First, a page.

Head of Digital
Thursday, 7 October 2010
Three weeks ago ASB in New Zealand opened the doors (or whatever you term the online equivalent, launched I guess) to Facebook's first online bank branch. We blogged some months back about the potential for Facebook to become a major player in banking services and what ASB have done is recognise that potential and faced it head on, moving their services on to the social network. It's a brave move but one that was inevitable.
Last week we tried the branch out. It's a very simple service. At its heart it's an online chat interface built directly into Facebook. There are a selection of advisers to choose to talk to, all of whom are named and photographed individuals, to increase the person to person appeal that is the hallmark of social networking and you are able to choose from those available to chat.
We spoke to Elysse to find out how the launch was going? She was friendly, personable and very knowledgable and stated there had been considerable interest in the service. Although ASB are at present unable to offer services to those overseas, she said they had had considerable contact from New Zealand travellers who were able to sort out their issues quickly and easily through Facebook.
We went on to have a brief Twitter chat with Anna Curzon the General Manager, Internet Banking for ASB who confirmed the interest
That second statement really underlines the point of introducing this branch concept in to Facebook. In a time impoverished and globalised environment brands need to be in the places their customers are. Financial services brands are definitely behind the curve in following that trend, but ASB has made a huge step forward.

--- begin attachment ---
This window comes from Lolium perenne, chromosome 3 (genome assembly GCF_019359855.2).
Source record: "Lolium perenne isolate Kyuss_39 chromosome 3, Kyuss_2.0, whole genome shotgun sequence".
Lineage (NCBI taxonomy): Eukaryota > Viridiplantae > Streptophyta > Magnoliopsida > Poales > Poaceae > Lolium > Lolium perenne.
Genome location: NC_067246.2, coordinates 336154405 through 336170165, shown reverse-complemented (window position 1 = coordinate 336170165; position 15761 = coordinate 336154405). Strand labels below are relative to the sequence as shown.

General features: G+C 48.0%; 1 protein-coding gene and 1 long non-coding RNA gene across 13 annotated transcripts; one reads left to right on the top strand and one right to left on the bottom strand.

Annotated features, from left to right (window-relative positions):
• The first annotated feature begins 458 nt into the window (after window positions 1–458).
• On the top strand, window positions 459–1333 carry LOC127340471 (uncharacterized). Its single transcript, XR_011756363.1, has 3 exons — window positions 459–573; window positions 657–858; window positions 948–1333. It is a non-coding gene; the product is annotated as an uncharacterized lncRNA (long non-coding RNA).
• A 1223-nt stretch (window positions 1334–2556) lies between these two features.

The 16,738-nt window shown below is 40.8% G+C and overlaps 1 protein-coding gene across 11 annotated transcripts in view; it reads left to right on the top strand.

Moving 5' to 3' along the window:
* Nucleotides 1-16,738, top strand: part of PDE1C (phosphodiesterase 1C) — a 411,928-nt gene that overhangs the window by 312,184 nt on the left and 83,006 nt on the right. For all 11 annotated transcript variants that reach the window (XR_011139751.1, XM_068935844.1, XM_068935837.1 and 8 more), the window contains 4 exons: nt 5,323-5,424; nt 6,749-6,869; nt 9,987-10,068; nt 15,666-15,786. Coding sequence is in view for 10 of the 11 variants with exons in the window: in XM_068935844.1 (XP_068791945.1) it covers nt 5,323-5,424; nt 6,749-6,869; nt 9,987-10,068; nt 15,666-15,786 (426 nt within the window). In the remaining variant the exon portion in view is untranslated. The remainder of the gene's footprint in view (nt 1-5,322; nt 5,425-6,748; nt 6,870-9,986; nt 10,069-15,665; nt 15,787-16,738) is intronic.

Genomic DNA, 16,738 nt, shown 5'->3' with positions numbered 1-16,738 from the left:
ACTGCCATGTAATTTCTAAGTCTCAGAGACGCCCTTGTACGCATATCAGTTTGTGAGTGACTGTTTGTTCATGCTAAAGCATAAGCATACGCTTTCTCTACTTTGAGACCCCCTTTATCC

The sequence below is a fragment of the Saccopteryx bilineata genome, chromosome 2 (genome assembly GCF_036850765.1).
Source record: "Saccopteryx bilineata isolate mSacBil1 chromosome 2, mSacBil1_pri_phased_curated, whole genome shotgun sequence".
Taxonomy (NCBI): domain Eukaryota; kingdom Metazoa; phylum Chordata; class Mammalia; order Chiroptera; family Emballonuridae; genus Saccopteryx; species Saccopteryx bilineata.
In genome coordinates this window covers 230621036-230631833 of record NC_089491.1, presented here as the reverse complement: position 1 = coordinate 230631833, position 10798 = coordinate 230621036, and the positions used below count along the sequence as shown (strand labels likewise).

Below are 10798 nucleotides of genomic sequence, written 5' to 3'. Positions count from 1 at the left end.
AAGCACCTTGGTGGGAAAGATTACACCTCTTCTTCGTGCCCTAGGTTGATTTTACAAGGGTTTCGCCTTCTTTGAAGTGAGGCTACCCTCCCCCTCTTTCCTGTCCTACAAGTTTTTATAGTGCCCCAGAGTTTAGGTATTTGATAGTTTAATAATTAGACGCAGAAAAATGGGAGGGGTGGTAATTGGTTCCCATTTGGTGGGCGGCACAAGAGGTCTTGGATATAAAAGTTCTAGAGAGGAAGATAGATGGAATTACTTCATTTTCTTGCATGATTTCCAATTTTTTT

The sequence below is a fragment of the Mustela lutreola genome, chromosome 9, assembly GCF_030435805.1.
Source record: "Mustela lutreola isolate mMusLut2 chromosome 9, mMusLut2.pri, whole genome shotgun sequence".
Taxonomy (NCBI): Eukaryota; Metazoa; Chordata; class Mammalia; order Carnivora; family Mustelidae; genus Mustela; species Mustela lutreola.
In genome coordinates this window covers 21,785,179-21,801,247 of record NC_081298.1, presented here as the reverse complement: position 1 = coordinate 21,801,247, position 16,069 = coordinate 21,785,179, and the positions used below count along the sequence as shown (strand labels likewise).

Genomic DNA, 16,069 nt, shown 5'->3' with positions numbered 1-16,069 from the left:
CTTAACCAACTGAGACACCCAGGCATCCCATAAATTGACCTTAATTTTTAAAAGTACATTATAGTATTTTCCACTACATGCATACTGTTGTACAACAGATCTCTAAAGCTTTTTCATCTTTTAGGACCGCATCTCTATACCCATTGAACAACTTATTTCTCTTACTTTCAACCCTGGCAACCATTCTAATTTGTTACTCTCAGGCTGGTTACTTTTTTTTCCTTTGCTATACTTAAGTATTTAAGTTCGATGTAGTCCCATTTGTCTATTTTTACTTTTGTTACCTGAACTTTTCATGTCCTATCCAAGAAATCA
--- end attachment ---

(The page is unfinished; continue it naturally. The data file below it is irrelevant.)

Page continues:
While the services through the ASB Facebook branch are currently limited the mere fact that they are there speaks volumes for their foresight and ambition. This is a bold first move and we’re sure it will be the first of many. We will keep an eye on whether ASB benefits from first mover advantage.
Head of Digital
Saturday, 11 September 2010
Geo-location has been the building story of 2010. Since SXSW in March this year the fight has been on to win the geo-location battle. The main protagonists so far have been first Foursquare who has successfully built 2 million followers by tapping into the enthusiasm for gameplay. Users who 'check-in' are awarded points and badges while sharing their location with their friends. Second there's Gowalla who allow users to attach pictures and videos to locations for other users to pick up when they next check-in. Then on the horizon is the big beast Facebook with its Places product, with 100 million users updating on their mobiles, the opportunity for Places is absolutely monumental as people start to share their location on a huge scale.